Your scared little butt is shaking. But the cheeks loosen and soon join head and shoulders in the same tribal response that the first humans danced to the first language they ever shared – the drumming. It is the drumming that took the heartbeat inside their chests and picked it up a notch. Once that blood starts pounding, those extremities can’t help but start groovin.
Did we pass into adulthood with that intiation? Hardly. Perhaps we passed from an extended suburban childhood into adolescence. But the world we entered – our North American, Western, Roman Catholic (or variations thereof) consumer culture – is an adolescent culture. Guided by older adolescents, we were initiated into an idea of manhood driven by Ego and not by Soul.
In Bill Plotkin’s second tome on the subject of earth-initiation, “Nature and the Human Soul“, he explains why such rites are no longer practiced in our “advanced” but retarded civilization. The stewards of our culture, the heroes of our youth, the role models of our passages are to be found on television and not around the wilderness fire.
Ghandi, King, Mandela and the Dalai Lama barely hold a candle to Bono, Gates, and Ronald Macdonald. These Billionaire Ego-acheivers do great things with the surplus of the love we send them.
But true soul guides teach us to pursue only the most important of quests – first stripped of all attachments.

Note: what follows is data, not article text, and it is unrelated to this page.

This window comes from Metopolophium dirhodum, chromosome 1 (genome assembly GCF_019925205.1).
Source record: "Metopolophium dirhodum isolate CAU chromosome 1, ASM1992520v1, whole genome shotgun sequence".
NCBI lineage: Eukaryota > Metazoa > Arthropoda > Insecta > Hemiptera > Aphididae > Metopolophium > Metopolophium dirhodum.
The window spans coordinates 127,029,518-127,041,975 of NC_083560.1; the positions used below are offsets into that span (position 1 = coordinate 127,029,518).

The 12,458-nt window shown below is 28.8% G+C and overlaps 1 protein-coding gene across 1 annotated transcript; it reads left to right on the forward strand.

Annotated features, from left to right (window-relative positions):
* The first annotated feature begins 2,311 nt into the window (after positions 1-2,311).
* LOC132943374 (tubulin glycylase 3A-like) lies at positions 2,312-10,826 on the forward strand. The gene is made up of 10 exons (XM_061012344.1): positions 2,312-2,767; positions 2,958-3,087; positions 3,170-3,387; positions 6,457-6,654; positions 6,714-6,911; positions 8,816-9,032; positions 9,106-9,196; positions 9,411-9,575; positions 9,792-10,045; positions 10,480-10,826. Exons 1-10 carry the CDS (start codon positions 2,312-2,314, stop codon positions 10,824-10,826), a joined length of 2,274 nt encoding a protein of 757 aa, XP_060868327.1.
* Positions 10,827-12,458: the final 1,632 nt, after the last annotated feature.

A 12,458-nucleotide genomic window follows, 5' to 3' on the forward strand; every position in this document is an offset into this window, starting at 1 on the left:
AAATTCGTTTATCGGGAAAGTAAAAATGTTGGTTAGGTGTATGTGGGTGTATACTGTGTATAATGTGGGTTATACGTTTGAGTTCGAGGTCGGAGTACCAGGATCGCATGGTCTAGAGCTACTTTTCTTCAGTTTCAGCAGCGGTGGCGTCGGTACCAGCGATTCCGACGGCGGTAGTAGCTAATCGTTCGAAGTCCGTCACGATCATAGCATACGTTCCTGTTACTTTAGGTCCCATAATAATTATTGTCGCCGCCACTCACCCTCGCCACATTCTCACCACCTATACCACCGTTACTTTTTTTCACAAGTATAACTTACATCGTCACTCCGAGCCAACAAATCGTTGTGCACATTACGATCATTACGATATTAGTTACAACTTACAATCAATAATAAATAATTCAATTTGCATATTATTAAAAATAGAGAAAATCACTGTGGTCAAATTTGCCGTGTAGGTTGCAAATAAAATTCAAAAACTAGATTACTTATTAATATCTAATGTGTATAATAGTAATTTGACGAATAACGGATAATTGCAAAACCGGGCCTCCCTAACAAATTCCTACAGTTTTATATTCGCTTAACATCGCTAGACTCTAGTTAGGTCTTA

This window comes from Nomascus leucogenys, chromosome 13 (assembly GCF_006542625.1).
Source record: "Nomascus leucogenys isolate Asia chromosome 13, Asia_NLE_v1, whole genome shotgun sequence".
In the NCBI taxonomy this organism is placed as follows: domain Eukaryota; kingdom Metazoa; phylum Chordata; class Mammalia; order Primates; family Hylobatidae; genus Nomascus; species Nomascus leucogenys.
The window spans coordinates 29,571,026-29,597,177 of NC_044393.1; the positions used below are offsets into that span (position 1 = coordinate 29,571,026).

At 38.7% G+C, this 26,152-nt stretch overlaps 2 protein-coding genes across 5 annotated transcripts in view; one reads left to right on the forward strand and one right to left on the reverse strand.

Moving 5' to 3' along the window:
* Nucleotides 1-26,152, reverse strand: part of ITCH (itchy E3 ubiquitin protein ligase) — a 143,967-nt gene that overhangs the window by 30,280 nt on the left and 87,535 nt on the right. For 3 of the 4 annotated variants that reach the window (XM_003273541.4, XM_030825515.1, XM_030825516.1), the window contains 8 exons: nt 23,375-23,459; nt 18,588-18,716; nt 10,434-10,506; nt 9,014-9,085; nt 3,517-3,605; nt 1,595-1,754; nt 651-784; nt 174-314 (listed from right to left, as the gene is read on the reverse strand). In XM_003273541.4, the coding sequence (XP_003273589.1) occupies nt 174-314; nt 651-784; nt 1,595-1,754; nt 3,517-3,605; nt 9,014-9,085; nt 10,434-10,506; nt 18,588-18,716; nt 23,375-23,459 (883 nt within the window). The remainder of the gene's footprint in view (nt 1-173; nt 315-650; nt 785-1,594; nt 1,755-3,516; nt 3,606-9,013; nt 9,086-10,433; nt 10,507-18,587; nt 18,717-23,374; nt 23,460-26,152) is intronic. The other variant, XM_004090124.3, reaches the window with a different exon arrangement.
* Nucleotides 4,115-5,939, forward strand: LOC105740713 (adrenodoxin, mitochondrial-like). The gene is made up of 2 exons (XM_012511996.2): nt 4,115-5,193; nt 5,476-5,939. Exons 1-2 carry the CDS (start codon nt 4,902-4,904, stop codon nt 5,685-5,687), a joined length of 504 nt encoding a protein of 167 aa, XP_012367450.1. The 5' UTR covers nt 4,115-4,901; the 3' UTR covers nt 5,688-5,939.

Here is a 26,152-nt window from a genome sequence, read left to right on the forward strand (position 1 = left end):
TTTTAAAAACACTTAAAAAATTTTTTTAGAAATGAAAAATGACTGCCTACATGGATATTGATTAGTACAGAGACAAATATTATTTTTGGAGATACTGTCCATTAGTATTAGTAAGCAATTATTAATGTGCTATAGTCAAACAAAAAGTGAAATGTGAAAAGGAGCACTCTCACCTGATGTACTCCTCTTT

The questions we were asked was “what will you do” and not “why are you here?” The acceptable answers were about our somewhat limited choices - jobs, education and social status. Instead of “how will you best offer the gift of who you are to the world” we were asked “beside what kind of house will you park your car?”
In the Broadway drama “Passing Strange“ (Spike Lee put it on video) the narrator says of the mid-life crisis “One day you wake up and realize the life you’ve been living for the last several decades was chosen by a teenager – a stoned teenager.”
I was just as jaded about those choices at twenty five as I am now. But, by luck, chance or a steady pursuit – I’ve found the elders needed to coax that “deeply rooted dissatisfaction” up to the surface where wind, rain, and sunshine can do its work.
The seed of those roots’ origins are what Nouwen defines as an “indestructible certainty”. It is the essence of what it is to be a follower of Christ. Plotkin says it is essential to all humanity.
The thirst, the search, the yearning for what is at the bottom of my soul is what takes me to the heights of my furthest reach. When I slip and inevitably tumble back to the muck and mud of the valley, it is that same unquenchable question that gets me to my feet again and calls me to love with a fierce warrior’s tenderness the ones I meet on today’s path.
“As a Christian it is hard to bear with people who stand still along the way, lose heart and seek their happiness in little pleasures which they cling to.
It irritates you to see things established and settled, and you feel sad about all that self-indulgence and self-satisfaction, for you know with an indestructible certainty that something greater is coming, and you’ve already seen the first rays of light.
“With Open Hands” H. Nouwen Pg103